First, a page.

“Merry Christmas, Mr. Lawrence” isn’t an often feature on TCM, so if you’re interested in watching it too (and you should!) you can stream it on Hulu and The Criterion Channel.
by Julian Spivey
Director: Noah Baumbach
Starring: Adam Driver, Greta Gerwig & Don Cheadle
Runtime: 2 hours & 16 minutes
In December I read (well, technically listened to the audiobook) Don DeLillo’s 1985 novel White Noise in preparation for the release of director Noah Baumbach’s film adaptation, which premiered on Netflix on December 30.
I had read multiple places about how White Noise was felt to be unadaptable or unfilmable for many years, so I wanted to be familiar with the novel before seeing the film. Plus, it’s considered one of the greatest works of fiction of the last half-century.
After finishing the novel, which I was a bit lukewarm on, I didn’t understand why folks felt it was “unfilmable.” In fact, the second section of the novel titled “The Airborne Toxic Event” could make for quite a fun movie.
White Noise, the novel, is separated into three parts: “Waves and Radiation,” “The Airborne Toxic Event” and “Dylarama.” Baumbach chose to stick with the parts of the books for segments of his film, which is understandable. The first part of the book and film basically sets up the characters and themes of the story, while also serving as a satire of academia. Our leads are Jack Gladney, a professor in Hitler Studies (a study he created for his university), and Babette, a stay-at-home mother who volunteers to read to the elderly. They have four kids at home (Heinrich, Denise, Steffie and Wilder) through various marriages. Both Jack and Babette are deathly afraid of dying, something that comes into play often in the novel and film, especially in the third part of each.
In Baumbach’s film, Adam Driver plays Jack and Greta Gerwig plays Babette. It doesn’t really matter all too much who plays their children because they’re mostly background noise – at least in the movie.
The highlight of part one of the film is the dueling lectures between Jack about Adolf Hitler’s relationship with his mother and his co-worker Murray Jay Siskind’s (Don Cheadle) lecture about Elvis Presley’s relationship with his mom.
The most exciting part of both the novel and the film is “The Airborne Toxic Event,” which puts all of our characters and their town in peril and puts Jack and Babette face-to-face with their greatest fear. This nearly hour-long segment shows that Baumbach, a writer and director known for his small, inward stories, could actually make an action-thriller film and be pretty damn good at it.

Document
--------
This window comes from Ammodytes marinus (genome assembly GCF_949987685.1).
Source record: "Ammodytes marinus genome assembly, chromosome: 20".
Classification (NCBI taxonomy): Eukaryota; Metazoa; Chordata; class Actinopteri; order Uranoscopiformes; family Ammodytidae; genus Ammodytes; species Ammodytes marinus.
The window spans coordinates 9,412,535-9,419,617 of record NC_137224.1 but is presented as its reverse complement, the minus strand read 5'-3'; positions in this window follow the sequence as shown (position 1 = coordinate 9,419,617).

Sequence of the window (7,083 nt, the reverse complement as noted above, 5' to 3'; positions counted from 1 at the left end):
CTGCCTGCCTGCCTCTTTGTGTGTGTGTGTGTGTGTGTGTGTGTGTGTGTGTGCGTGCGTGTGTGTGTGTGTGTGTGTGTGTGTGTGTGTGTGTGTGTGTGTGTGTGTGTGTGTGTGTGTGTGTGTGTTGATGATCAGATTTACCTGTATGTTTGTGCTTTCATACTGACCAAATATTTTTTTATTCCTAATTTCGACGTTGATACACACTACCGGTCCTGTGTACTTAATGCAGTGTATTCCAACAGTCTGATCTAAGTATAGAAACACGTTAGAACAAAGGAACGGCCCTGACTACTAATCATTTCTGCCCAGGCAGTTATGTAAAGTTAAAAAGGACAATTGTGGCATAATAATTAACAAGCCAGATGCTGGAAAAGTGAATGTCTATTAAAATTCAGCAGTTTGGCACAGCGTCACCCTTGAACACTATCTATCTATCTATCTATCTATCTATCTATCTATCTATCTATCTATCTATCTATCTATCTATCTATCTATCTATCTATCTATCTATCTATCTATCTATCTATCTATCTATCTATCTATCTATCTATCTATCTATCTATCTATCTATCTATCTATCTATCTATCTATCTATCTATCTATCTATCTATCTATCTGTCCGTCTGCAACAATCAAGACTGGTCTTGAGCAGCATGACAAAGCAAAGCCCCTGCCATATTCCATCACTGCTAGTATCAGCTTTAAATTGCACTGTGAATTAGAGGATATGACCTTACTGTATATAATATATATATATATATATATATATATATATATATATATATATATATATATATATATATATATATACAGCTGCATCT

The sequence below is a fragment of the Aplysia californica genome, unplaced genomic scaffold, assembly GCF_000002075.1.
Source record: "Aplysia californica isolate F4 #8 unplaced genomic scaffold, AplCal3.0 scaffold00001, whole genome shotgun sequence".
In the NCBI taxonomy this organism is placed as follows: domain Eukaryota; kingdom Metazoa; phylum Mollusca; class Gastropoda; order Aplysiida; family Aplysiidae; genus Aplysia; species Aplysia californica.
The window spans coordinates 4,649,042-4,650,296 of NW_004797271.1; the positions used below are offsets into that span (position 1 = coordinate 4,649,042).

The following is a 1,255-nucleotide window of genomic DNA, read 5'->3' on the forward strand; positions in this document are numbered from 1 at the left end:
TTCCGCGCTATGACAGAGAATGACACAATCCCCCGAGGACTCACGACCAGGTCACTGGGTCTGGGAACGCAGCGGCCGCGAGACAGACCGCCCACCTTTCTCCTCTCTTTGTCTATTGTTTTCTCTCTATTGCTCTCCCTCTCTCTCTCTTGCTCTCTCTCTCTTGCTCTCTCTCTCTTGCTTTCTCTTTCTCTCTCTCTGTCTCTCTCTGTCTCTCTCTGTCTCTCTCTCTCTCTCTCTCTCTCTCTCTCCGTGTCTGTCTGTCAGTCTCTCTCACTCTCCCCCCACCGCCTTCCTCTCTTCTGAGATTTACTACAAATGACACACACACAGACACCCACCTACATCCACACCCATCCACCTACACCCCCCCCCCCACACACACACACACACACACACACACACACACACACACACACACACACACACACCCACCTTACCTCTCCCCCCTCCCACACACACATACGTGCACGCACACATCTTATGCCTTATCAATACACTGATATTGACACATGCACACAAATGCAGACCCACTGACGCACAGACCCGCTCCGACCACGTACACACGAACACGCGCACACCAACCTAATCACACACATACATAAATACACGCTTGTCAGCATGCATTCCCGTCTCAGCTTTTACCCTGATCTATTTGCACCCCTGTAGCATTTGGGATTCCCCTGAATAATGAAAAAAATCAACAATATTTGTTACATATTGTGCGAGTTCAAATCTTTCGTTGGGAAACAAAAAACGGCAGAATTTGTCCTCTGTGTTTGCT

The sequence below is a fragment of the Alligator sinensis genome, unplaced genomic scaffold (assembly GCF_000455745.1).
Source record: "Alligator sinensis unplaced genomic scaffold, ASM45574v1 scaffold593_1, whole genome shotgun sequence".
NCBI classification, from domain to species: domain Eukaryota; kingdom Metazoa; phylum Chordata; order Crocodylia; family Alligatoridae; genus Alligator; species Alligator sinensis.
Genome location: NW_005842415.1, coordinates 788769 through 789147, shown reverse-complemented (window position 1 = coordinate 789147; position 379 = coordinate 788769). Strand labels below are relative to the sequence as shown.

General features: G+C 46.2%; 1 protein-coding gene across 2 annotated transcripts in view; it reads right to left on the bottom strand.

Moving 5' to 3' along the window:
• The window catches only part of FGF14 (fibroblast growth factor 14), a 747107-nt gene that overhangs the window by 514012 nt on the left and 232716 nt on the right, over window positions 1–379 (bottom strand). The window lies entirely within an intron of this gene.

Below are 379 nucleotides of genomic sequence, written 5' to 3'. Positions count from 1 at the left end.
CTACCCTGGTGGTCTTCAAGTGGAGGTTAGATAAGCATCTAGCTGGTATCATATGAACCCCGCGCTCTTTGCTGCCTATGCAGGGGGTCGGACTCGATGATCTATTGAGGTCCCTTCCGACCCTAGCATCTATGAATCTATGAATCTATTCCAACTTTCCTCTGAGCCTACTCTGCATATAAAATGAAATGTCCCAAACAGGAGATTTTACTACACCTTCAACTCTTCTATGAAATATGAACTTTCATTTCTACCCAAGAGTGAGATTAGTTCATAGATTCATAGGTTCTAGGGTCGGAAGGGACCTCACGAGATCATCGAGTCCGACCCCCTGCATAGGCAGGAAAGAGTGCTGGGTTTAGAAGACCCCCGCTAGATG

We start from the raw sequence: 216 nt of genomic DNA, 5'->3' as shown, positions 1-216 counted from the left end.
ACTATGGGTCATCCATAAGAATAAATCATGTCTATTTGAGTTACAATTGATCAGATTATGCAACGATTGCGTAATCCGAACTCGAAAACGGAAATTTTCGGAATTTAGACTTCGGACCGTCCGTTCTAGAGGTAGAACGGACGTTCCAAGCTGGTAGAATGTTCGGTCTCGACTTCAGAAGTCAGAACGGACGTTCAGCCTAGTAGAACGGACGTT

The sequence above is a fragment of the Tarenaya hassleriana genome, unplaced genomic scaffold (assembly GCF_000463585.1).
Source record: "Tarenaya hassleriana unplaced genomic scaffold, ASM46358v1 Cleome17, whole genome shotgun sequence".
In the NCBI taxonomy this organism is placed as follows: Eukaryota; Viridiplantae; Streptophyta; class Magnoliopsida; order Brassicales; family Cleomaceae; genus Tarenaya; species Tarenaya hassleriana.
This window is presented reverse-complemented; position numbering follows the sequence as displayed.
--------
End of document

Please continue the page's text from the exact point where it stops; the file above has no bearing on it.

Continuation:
I really began to get out of White Noise during “Dylarama,” which has Jack seeking to figure out Babette’s secret and upon doing so seeks it out for himself. It’s at this point in Baumbach’s film that I also begin to look at the runtime of the film and wish it would wrap up. It’s just not as interesting to me as the first two parts of the book and film.
So, I came out of viewing “White Noise” much the same way I did listening to the audiobook. I enjoyed much of it and found much of it uninteresting. I felt after finishing the book it may have worked better in its own time of the mid-‘80s than today. It likely felt fresher and more unique.
One thing I’m certain of is that Baumbach has proven White Noise isn’t an “unfilmable” work of art. With the story being so fresh on my mind I found the film to be quite a loyal telling of DeLillo’s story. Sure, Baumbach cuts out certain plotlines, as anyone would with any novel being adapted to film, but he seems to have mostly gotten the key points down, including dialogue that felt verbatim from the novel. He succeeded in proving some folks wrong about “White Noise,” even if the film isn’t an outright success.
Because of the unique structure with which “White Noise” is told I probably couldn’t recommend the film to anyone who hadn’t read the novel or plans on doing so before watching. I think it might just be too confusing. A film should probably be something that can stand on its own. Maybe this is why folks felt it was “unfilmable” in the first place. Maybe the movie is a faithful adaptation of White Noise, but you need the whole of the novel to completely understand its adaptation.